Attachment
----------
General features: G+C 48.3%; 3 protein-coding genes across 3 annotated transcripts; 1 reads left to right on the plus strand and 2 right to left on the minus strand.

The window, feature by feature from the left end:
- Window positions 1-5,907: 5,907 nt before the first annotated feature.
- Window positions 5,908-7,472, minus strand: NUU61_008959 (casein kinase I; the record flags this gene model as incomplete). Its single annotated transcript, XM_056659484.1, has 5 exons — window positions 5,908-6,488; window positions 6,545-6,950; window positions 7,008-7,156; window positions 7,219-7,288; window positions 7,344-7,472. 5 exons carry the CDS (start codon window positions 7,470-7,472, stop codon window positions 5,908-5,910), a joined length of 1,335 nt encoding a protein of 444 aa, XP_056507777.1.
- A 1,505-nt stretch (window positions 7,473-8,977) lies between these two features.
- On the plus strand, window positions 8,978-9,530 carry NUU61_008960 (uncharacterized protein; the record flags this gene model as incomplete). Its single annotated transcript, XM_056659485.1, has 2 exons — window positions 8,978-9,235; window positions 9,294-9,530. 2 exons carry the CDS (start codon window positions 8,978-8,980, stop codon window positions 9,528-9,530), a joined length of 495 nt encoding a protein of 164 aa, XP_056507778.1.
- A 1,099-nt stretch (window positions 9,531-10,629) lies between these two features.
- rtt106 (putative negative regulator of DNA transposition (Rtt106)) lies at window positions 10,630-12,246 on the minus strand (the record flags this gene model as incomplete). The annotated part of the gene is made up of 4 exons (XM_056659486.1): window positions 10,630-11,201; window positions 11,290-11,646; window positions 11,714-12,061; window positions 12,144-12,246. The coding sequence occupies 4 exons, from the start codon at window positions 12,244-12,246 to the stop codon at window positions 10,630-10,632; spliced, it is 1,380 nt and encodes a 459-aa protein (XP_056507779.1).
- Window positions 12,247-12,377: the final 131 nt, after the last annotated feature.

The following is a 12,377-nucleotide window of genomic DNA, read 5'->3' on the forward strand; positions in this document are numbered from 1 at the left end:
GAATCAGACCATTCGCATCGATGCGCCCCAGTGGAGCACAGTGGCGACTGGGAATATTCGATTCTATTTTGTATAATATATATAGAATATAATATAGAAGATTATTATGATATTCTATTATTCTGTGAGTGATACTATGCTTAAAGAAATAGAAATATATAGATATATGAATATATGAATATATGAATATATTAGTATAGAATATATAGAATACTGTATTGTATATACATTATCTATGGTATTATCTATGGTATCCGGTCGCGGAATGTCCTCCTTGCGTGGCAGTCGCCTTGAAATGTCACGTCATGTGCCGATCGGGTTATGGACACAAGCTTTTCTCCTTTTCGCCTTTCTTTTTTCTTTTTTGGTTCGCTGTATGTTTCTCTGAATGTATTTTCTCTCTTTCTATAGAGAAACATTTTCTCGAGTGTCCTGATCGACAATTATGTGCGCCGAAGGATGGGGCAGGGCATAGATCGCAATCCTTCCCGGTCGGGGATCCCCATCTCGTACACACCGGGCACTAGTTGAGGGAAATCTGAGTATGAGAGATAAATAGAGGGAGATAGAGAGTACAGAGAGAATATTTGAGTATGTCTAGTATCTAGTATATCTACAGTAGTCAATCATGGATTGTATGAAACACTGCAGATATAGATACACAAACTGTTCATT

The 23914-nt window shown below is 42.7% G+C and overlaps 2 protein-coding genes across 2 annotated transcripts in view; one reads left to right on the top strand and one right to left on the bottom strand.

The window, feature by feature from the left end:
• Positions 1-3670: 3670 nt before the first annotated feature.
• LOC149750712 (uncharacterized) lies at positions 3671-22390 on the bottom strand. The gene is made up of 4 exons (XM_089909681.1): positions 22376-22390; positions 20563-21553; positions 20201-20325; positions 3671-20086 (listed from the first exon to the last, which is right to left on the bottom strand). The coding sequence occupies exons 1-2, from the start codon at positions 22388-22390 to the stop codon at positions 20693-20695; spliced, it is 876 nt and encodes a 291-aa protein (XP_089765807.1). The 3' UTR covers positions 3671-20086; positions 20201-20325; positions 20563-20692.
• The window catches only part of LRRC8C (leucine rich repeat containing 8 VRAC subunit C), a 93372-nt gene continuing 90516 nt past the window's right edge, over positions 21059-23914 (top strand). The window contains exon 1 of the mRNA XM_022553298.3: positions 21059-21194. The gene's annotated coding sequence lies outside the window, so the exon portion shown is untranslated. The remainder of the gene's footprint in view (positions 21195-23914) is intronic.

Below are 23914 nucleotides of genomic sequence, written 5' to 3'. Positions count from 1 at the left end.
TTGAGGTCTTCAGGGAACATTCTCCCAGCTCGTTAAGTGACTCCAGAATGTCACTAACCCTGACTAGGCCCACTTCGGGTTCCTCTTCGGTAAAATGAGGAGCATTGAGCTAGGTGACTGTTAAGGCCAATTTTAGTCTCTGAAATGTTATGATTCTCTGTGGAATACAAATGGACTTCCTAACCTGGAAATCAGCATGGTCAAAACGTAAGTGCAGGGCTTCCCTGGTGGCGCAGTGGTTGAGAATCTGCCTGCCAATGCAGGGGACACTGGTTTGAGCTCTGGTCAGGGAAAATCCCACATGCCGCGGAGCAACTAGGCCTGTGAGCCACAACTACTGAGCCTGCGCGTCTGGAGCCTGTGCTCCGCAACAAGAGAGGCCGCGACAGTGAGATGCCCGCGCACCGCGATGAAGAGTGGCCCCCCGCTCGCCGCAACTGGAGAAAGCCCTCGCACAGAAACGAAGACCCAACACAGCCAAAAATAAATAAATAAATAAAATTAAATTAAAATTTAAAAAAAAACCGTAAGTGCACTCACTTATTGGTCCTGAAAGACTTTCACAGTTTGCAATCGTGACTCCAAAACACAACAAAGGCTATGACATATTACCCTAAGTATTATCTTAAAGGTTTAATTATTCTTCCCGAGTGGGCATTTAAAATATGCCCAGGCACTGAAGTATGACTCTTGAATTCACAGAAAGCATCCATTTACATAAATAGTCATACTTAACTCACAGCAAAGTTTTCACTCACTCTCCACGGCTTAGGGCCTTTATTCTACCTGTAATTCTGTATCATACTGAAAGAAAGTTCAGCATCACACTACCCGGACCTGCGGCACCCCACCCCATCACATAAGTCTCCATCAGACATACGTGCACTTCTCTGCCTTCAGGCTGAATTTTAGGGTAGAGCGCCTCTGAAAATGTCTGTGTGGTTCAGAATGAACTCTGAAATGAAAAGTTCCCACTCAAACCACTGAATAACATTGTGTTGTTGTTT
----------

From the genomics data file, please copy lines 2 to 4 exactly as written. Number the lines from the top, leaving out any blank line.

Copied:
The window, feature by feature from the left end:
- Window positions 1-5,907: 5,907 nt before the first annotated feature.
- Window positions 5,908-7,472, minus strand: NUU61_008959 (casein kinase I; the record flags this gene model as incomplete). Its single annotated transcript, XM_056659484.1, has 5 exons — window positions 5,908-6,488; window positions 6,545-6,950; window positions 7,008-7,156; window positions 7,219-7,288; window positions 7,344-7,472. 5 exons carry the CDS (start codon window positions 7,470-7,472, stop codon window positions 5,908-5,910), a joined length of 1,335 nt encoding a protein of 444 aa, XP_056507777.1.